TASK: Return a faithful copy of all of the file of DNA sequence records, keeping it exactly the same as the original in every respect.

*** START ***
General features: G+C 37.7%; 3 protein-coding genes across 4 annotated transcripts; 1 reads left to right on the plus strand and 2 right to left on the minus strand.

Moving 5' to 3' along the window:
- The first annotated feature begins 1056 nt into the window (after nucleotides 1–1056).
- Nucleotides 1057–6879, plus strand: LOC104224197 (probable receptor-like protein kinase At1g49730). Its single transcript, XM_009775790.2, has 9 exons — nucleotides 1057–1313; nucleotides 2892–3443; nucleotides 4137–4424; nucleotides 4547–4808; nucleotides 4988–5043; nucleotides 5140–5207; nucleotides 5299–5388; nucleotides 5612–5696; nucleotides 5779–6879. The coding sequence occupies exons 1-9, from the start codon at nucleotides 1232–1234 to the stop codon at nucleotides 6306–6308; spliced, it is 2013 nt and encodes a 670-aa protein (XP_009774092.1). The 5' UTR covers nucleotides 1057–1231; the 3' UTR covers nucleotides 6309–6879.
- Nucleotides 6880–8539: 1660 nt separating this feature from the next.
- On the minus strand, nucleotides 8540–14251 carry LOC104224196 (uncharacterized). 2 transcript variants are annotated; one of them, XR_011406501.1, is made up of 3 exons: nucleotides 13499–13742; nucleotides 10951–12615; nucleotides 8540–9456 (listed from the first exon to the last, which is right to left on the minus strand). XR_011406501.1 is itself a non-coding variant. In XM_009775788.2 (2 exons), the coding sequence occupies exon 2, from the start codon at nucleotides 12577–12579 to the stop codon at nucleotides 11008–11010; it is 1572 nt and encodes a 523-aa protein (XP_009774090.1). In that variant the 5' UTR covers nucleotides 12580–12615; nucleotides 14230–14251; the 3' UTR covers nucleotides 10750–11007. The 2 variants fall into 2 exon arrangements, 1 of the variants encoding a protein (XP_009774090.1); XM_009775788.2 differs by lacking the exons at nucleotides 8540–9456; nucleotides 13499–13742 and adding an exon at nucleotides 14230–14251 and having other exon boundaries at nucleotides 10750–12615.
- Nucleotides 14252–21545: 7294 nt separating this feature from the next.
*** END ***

General features: G+C 37.7%; 3 protein-coding genes across 4 annotated transcripts; 1 reads left to right on the plus strand and 2 right to left on the minus strand.

Moving 5' to 3' along the window:
- The first annotated feature begins 1056 nt into the window (after nucleotides 1–1056).
- Nucleotides 1057–6879, plus strand: LOC104224197 (probable receptor-like protein kinase At1g49730). Its single transcript, XM_009775790.2, has 9 exons — nucleotides 1057–1313; nucleotides 2892–3443; nucleotides 4137–4424; nucleotides 4547–4808; nucleotides 4988–5043; nucleotides 5140–5207; nucleotides 5299–5388; nucleotides 5612–5696; nucleotides 5779–6879. The coding sequence occupies exons 1-9, from the start codon at nucleotides 1232–1234 to the stop codon at nucleotides 6306–6308; spliced, it is 2013 nt and encodes a 670-aa protein (XP_009774092.1). The 5' UTR covers nucleotides 1057–1231; the 3' UTR covers nucleotides 6309–6879.
- Nucleotides 6880–8539: 1660 nt separating this feature from the next.
- On the minus strand, nucleotides 8540–14251 carry LOC104224196 (uncharacterized). 2 transcript variants are annotated; one of them, XR_011406501.1, is made up of 3 exons: nucleotides 13499–13742; nucleotides 10951–12615; nucleotides 8540–9456 (listed from the first exon to the last, which is right to left on the minus strand). XR_011406501.1 is itself a non-coding variant. In XM_009775788.2 (2 exons), the coding sequence occupies exon 2, from the start codon at nucleotides 12577–12579 to the stop codon at nucleotides 11008–11010; it is 1572 nt and encodes a 523-aa protein (XP_009774090.1). In that variant the 5' UTR covers nucleotides 12580–12615; nucleotides 14230–14251; the 3' UTR covers nucleotides 10750–11007. The 2 variants fall into 2 exon arrangements, 1 of the variants encoding a protein (XP_009774090.1); XM_009775788.2 differs by lacking the exons at nucleotides 8540–9456; nucleotides 13499–13742 and adding an exon at nucleotides 14230–14251 and having other exon boundaries at nucleotides 10750–12615.
- Nucleotides 14252–21545: 7294 nt separating this feature from the next.